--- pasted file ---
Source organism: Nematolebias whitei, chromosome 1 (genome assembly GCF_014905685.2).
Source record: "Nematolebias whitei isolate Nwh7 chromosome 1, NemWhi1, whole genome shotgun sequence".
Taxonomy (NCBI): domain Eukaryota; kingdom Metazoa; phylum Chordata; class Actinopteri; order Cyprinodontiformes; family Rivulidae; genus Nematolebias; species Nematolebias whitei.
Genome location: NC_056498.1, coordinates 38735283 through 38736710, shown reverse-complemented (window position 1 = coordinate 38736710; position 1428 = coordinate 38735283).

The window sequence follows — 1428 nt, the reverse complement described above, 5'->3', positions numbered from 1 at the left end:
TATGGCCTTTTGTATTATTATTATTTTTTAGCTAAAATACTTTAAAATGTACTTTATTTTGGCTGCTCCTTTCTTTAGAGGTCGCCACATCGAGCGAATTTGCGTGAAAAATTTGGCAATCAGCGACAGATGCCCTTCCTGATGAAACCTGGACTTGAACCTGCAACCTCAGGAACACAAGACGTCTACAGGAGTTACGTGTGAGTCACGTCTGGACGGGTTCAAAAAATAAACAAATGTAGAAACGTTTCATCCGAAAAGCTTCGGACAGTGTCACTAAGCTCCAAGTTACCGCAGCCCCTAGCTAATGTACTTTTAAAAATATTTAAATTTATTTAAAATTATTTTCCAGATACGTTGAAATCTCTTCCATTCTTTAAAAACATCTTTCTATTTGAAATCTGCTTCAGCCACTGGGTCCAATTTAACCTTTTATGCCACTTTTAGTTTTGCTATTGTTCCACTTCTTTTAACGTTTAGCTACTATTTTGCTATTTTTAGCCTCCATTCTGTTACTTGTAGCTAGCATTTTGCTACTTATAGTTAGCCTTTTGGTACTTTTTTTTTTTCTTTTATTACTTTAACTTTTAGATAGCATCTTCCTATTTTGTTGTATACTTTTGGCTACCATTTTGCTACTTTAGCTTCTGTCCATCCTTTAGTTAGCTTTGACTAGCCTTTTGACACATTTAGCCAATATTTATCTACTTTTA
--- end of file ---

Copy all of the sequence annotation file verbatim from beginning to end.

Source organism: Nematolebias whitei, chromosome 1 (genome assembly GCF_014905685.2).
Source record: "Nematolebias whitei isolate Nwh7 chromosome 1, NemWhi1, whole genome shotgun sequence".
Taxonomy (NCBI): domain Eukaryota; kingdom Metazoa; phylum Chordata; class Actinopteri; order Cyprinodontiformes; family Rivulidae; genus Nematolebias; species Nematolebias whitei.
Genome location: NC_056498.1, coordinates 38735283 through 38736710, shown reverse-complemented (window position 1 = coordinate 38736710; position 1428 = coordinate 38735283).

The window sequence follows — 1428 nt, the reverse complement described above, 5'->3', positions numbered from 1 at the left end:
TATGGCCTTTTGTATTATTATTATTTTTTAGCTAAAATACTTTAAAATGTACTTTATTTTGGCTGCTCCTTTCTTTAGAGGTCGCCACATCGAGCGAATTTGCGTGAAAAATTTGGCAATCAGCGACAGATGCCCTTCCTGATGAAACCTGGACTTGAACCTGCAACCTCAGGAACACAAGACGTCTACAGGAGTTACGTGTGAGTCACGTCTGGACGGGTTCAAAAAATAAACAAATGTAGAAACGTTTCATCCGAAAAGCTTCGGACAGTGTCACTAAGCTCCAAGTTACCGCAGCCCCTAGCTAATGTACTTTTAAAAATATTTAAATTTATTTAAAATTATTTTCCAGATACGTTGAAATCTCTTCCATTCTTTAAAAACATCTTTCTATTTGAAATCTGCTTCAGCCACTGGGTCCAATTTAACCTTTTATGCCACTTTTAGTTTTGCTATTGTTCCACTTCTTTTAACGTTTAGCTACTATTTTGCTATTTTTAGCCTCCATTCTGTTACTTGTAGCTAGCATTTTGCTACTTATAGTTAGCCTTTTGGTACTTTTTTTTTTTCTTTTATTACTTTAACTTTTAGATAGCATCTTCCTATTTTGTTGTATACTTTTGGCTACCATTTTGCTACTTTAGCTTCTGTCCATCCTTTAGTTAGCTTTGACTAGCCTTTTGACACATTTAGCCAATATTTATCTACTTTTA